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The Practical Princess | Jay Williams | Friso Henstra | Susan Fry | Book Review | Sweet Peas & Stilettos
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The Practical Princess

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The Practical Princess by Jay Williams, pictures by Friso Henstra

Here is this week’s book review from Susan Fry – enjoy!

As the mother of two boys, I have to resort to trickery to get my princess fix at bedtime. I seek out books about princesses who don’t behave like traditional girls. I look for slightly darker books that let me revel in glamour, romance, and lavish costumes, while my boys squeal over villains, magic, and dragons. In other words, I reach for The Practical Princess.

The Practical Princess was first published in 1969, and while a later version is also available, Friso Henstra’s illustrations elevate an already-extraordinary story into art. Henstra’s drawings, with cross-hatched colors and intricate, swirling patterns, have a Russian flavor. Their boldness and deceptive primitivism, like medeval woodcuts, instantly set them apart from the bubblegum-pink princess books that clog every library shelf. This roughness is part of the book’s power – the story itself doesn’t pull any punches. It’s best for slightly older children, not just because of length and complexity, but also because of the thread of darkness that runs through the narrative.

Princess Bedelia, like all my favorite princesses, combines beauty with intelligence — the requisite three fairies give her the gifts of beauty, grace, and common sense. Her father, the king, objects at first. “What good is common sense to a princess? All she needs is charm,” he declares. But when the kingdom is in trouble, the king is all too willing to turn to his practical daughter for help.

A dragon, a nasty-looking animal that resembles a squat, fire-breathing anklyosaur rather than the traditional fairy-tale beast, demands a princess to eat. The king is at a loss. Bedelia’s response? “Rubbish! . . . Dragons can’t tell the difference between princesses and anyone else . . . . he’s just asking for me because he’s a snob.” She stuffs a gown with gunpowder, and the dragon swallows it and explodes.

Her father is equally helpless before her next foe, the evil Lord Garp, who threatens war unless Bedelia will marry him. The verbal and visual descriptions of Lord Garp are equally frightening — and original. He’s not simply old and ugly. “His face was like an old napkin, crumpled and wrinkled. It was covered with warts, as if someone had left crumbs on the napkin.” Children in our orthodontist-rich culture will shudder to see Lord Garp’s toothless mouth and skeletal hands.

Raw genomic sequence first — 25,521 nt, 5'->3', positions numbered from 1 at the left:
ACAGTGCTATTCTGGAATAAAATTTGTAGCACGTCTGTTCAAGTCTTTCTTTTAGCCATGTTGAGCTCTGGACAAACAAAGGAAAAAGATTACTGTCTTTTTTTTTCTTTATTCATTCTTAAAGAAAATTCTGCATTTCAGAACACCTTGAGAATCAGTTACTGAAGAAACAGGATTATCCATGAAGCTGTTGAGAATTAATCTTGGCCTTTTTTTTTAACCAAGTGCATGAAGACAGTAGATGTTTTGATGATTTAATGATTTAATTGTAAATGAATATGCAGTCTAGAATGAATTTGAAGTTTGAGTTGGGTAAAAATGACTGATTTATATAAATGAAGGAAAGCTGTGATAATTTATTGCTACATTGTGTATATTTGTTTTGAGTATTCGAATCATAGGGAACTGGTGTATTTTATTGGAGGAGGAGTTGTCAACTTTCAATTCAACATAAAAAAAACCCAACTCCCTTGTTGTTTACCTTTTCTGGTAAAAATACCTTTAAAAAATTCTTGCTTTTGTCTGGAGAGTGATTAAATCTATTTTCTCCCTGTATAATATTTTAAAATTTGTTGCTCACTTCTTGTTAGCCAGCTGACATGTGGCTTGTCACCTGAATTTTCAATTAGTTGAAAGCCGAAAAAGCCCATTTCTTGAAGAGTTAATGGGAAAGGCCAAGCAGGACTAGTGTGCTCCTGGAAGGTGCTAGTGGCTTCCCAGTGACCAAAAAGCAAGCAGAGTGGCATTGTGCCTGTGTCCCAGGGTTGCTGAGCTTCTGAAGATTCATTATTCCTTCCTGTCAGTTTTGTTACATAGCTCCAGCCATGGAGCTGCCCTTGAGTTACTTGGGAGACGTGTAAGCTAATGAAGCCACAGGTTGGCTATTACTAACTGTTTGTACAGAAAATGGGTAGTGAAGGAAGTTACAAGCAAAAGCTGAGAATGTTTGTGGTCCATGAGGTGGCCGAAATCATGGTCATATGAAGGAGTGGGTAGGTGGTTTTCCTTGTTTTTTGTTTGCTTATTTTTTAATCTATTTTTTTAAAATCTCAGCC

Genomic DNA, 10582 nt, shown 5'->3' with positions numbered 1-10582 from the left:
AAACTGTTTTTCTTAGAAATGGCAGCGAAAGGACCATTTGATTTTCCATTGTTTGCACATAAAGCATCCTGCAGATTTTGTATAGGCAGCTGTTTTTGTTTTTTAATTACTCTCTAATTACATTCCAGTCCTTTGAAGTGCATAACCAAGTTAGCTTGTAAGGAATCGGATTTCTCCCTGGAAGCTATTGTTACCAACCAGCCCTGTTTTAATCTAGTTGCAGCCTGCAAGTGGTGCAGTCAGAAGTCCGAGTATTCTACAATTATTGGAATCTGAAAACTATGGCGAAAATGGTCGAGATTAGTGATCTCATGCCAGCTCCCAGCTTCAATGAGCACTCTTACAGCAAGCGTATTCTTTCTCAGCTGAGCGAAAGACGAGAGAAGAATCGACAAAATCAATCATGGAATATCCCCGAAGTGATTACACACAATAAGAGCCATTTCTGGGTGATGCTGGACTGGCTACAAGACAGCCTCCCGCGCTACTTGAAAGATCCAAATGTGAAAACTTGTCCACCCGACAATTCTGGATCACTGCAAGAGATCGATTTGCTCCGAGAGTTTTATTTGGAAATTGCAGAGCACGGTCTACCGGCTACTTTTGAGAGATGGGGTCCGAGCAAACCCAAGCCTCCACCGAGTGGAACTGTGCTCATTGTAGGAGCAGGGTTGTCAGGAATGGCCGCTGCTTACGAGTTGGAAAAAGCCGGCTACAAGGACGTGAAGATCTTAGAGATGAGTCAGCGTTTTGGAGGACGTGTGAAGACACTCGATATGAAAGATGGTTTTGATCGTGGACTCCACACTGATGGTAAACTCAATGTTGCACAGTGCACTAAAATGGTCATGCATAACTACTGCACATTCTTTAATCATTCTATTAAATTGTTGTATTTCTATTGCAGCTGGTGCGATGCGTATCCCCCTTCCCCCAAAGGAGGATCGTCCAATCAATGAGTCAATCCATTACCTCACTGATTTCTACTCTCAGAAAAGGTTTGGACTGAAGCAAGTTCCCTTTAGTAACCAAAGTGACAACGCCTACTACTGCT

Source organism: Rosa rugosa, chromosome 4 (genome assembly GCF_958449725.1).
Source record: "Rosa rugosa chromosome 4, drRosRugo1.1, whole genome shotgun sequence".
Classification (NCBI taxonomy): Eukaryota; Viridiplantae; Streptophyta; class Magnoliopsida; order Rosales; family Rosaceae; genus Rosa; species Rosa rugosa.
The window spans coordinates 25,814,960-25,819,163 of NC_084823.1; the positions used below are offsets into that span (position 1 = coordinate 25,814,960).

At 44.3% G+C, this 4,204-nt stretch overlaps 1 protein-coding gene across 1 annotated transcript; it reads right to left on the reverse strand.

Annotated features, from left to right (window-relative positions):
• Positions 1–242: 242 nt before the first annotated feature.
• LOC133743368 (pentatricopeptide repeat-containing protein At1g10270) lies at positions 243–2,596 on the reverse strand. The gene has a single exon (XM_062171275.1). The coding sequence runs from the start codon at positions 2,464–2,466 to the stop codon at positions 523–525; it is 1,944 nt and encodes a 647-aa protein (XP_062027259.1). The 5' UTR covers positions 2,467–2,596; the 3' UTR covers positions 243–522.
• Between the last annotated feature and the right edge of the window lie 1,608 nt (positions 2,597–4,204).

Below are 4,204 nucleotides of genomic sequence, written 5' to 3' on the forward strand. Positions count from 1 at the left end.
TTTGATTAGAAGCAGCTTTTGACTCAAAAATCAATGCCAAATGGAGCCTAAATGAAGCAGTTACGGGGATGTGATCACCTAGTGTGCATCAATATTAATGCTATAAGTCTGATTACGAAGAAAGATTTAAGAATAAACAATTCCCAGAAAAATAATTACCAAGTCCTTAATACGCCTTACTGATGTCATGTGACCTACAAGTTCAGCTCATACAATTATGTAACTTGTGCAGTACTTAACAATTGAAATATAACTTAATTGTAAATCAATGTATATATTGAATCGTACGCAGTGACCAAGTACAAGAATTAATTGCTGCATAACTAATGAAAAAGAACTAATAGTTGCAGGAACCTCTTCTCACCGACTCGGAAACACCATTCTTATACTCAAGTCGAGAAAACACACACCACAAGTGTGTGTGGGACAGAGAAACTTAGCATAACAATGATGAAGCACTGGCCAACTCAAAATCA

Bedelia proves her intelligence not just by setting him impossible tasks, but also by doing it in a sweet, diplomatic way. “And you are bold and powerful enough, I know, to perform any task,” she says.

The tasks are stunningly fantastical. Bedelia sends Lord Garp to fetch the Jewel Tree of Paxis and a cloak from the skins of salamanders that live in a volcano. My boys loved the fierce lions and wolves guarding the tree and the gruesomely exploding volcano with its creepy salamanders. When Garp returns with each item, only Bedelia’s common sense reveals that he’s tricking her. The jeweled branch he gives her has no scent, and the volcanic salamander skin burns up in a simple fire.

Garp, a poor loser, imprisons Bedelia in a tower. This is not the traditional, pretty tower of a Rapunzel, but an Escher-eque fortress with dizzying walls and stairs that make Bedelia’s dilemma terrifying. At first, Bedelia hopes a prince will rescue her. But as the days pass, she realizes, “Be practical! If there’s any rescuing to be done, you’re going to have to do it yourself.”

Exploring the castle, she discovers a snoring haystack, which turns out to be the enchanted Prince Perian, whose hair and beard have grown so long they trail on the ground. In a lovely reversal of Sleeping Beauty and Rapunzel, Bedelia wakes Perian and uses his beard to climb out of the tower. The Prince does vanquish the evil Lord Garp, however – by falling on him when Garp tugs on his beard.

As a lovely, final touch, the endpapers of the book depict an antique-looking map of all the events.

Susan Fry is a writer and mother in the San Francisco Bay Area. She’s written for Stanford Magazine, salon, the San Jose Mercury News, and many other publications. You will find links to all of her children’s book reviews on our Toys & Books page.

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